2 December 2010 – The federal government yesterday released the most important document in national urban planning since the Whitlam years – a discussion paper on options for how to manage growth and sustainability for Australia’s biggest urban centres.
The paper met with widespread approval from much of the mainstream development industry but might be set for some serious kickback from the residential land development lobby for its stance against greenfield development, for instance.
There might even be opposition from the new Victorian Government following controversial comments by incoming premier Ted Baillieu that his government would immediately release more greenfields land for housing and move against higher density development along the transport corridors.
The discussion paper, Our Cities – building a productive, sustainable and liveable future is open for comments and feedback, until 1 March next year.
Download the whole document here
Minister for Infrastructure and Transport, Anthony Albanese, said in introducing the paper, that new policy would focus on 18 major cities and how they will manage the challenges of growth and climate change.
“This means that we need to focus on better design and management of urban systems to reduce the economic and environmental costs of current urban models.
“This includes providing real alternatives in transport to reduce our dependence on private motor vehicles. Greater diversity of lifestyle choices, improved accessibility and affordability, and less carbon dependent ways of living need to be considered and adopted.”
The Planning Institute of Australia said the federal government’s move signalled a renewed interest in Australian cities from the federal government.
“PIA commends the government in taking this important step in taking a more integrated approach in planning for the future of our cities,” PIA president Neil Savery said.
Green Building Council of Australia’s chief executive, Romilly Madew, said the discussion paper was an important step towards a national urban policy, which delivers an integrated approach to planning, building, improving and measuring the performance of our cities.
“The discussion paper outlines the Australian Government’s aspirations under the themes of productivity, sustainability and liveability, and recognises the importance of good planning and governance,” Ms Madew said.
“These aspirations align well with the GBCA’s five principles for sustainable communities – of liveability, economic prosperity, environmental responsibility, design excellence and governance, which were released earlier this year as part of the Green Star – Communities project.”
Ms Madew, who is also chair of the Australian Sustainable Built Environment Council, told The Fifth Estate today that it was crucial that policies for cities integrate policies for sustainable buildings.
At the present, she said, there seemed to be a “disconnect” between the two areas of the built environment, as if policy makers “don’t realise that cities are made up of buildings.”
The Australian Institute of Architects chief executive officer David Parken and Ms Madew were currently working on behalf of ASBEC to develop a policy paper along these lines.
“ASBEC has just held a big workshop around developing metrics for cities to measure and report on progress.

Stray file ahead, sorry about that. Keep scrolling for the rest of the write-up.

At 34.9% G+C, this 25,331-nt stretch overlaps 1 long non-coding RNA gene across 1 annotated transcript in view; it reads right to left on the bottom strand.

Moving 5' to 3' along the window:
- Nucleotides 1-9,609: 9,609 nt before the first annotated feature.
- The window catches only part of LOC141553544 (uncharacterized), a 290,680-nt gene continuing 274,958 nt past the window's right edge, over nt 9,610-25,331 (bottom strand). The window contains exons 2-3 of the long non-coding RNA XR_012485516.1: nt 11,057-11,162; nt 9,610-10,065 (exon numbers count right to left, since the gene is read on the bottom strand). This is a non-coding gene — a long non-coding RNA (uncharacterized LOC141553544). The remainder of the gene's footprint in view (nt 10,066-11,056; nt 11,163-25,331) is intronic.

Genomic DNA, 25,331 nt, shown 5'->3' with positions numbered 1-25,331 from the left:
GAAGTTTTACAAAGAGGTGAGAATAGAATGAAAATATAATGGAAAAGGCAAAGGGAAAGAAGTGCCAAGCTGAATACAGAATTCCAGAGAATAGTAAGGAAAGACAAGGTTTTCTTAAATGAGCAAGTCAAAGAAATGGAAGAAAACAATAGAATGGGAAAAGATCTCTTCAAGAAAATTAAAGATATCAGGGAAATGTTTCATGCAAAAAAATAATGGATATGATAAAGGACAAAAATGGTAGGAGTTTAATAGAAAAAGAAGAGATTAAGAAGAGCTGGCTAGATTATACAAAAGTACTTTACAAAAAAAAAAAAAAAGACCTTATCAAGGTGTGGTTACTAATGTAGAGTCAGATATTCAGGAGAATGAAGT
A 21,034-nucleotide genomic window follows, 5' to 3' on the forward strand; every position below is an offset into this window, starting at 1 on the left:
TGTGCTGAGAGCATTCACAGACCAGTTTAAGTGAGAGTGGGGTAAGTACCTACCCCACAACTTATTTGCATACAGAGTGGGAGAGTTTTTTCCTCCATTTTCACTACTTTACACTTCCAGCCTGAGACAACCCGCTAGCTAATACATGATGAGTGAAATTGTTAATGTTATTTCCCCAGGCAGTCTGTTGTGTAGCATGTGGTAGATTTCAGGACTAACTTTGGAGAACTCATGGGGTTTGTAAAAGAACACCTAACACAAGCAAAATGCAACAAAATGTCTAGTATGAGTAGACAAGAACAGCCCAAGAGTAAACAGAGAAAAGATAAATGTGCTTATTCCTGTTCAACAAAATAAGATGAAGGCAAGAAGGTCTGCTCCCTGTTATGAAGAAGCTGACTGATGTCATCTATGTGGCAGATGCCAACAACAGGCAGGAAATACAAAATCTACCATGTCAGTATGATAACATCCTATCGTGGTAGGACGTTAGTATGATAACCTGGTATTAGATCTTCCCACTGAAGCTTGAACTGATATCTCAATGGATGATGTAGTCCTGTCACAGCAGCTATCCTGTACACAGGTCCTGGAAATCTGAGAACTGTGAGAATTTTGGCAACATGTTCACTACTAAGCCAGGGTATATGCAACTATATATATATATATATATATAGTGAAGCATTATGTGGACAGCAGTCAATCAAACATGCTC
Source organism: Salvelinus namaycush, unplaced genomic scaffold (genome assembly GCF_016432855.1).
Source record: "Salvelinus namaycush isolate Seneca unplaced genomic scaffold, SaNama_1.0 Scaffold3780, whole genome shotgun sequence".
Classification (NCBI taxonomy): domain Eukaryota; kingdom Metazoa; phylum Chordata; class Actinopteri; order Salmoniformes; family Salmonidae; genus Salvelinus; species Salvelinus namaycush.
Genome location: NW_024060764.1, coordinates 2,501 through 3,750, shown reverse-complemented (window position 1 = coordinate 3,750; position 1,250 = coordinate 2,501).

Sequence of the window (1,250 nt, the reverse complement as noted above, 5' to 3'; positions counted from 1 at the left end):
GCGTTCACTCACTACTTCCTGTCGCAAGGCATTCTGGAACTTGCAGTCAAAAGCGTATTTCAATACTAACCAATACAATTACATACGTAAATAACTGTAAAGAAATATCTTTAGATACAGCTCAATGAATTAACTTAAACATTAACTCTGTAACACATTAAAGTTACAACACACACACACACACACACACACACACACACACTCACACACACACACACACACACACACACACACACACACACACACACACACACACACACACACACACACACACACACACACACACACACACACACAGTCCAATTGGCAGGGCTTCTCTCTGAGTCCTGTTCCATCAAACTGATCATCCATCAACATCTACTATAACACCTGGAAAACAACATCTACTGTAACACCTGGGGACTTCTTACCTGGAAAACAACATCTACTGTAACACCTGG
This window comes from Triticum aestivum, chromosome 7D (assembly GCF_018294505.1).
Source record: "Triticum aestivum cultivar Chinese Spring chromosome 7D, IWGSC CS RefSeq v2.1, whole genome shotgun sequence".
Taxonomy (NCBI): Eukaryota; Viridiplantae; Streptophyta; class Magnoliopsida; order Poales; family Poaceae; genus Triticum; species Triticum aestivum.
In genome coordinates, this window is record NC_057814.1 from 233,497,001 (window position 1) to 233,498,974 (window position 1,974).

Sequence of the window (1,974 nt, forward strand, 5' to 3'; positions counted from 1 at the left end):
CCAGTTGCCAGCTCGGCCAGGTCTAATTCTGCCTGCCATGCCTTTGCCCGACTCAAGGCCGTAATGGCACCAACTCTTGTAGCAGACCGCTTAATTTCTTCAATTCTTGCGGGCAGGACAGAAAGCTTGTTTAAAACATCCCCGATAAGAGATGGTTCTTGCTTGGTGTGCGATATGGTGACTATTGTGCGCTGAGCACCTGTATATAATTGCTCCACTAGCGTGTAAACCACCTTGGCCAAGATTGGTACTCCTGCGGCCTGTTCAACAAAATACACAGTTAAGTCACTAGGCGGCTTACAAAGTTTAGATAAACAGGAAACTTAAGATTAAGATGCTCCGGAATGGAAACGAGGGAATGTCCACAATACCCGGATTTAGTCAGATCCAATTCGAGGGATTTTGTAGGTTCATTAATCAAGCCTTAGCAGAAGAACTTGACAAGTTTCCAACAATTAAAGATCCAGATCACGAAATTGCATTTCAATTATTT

“At the moment we’ve got a national urban policy and we’ve got COAG’s reform agenda, but the missing piece is the ability of cities to be able to scenario plan and set targets.”
Ms Madew said such work might reference the set of metrics used by New York in its plaNYC.
It would potentially include categories such as workforce participation and sustainability with the sustainability category including metrics on sub categories such as energy, water and waste.
The Property Council of Australia’s chief executive officer, Peter Verwer, applauded the government for “committing itself to a national role in urban affairs.”
“Our cities require national leadership and a coordinated approach from all levels of government if we are to truly create more productive, sustainable and liveable cities,” Mr Verwer said.
“Cities are a key part of the nation-building agenda because the performance of our cities is vital to the performance of our economy and our future prosperity.
“We need a long-term plan to manage future growth and a National Urban Policy can be a key reform that boosts economic and employment growth over the decades ahead.”
Unhappy land developers
The NSW Urban Taskforce, however, was unhappy with the discussion paper’s clear bias against green development as unsustainable and inefficient.
In the chapter on liveability, the paper says: “The patterns of urban development that characterised Australian cities for the latter half of the 20th Century—of expanding low density ‘greenfield’ suburbs of detached houses accessed mostly by car—are no longer considered environmentally sustainable, do not meet the needs and preferences of all Australian households, and economically are not the best use of scarce resources such as land and water.”
Chief executive office of the Urban Task Force, Aaron Gadiel, said: “Labelling new suburban development as ‘unsustainable’ is entirely unwarranted.
“It’s tantamount to an official denunciation of the everyday lifestyle of millions of Australians.”
Mr Gadiel was also unhappy about the focus on land for growing food near Sydney because Sydney already sourced most of its food from other areas.
“Agricultural land adjacent to major urban areas makes up less than 3 per cent of land used for agriculture in the five biggest states,” Mr Gadiel said.
“The paper (at page 33) says that ‘the north-west and south-west growth centres of Sydney, for example, contain 52 per cent of Sydney’s vegetable farming properties…”
Mr Gadiel said these figures overlooked the fact that 85 per cent of Sydney’s vegetable consumption is supplied from outside the Sydney region.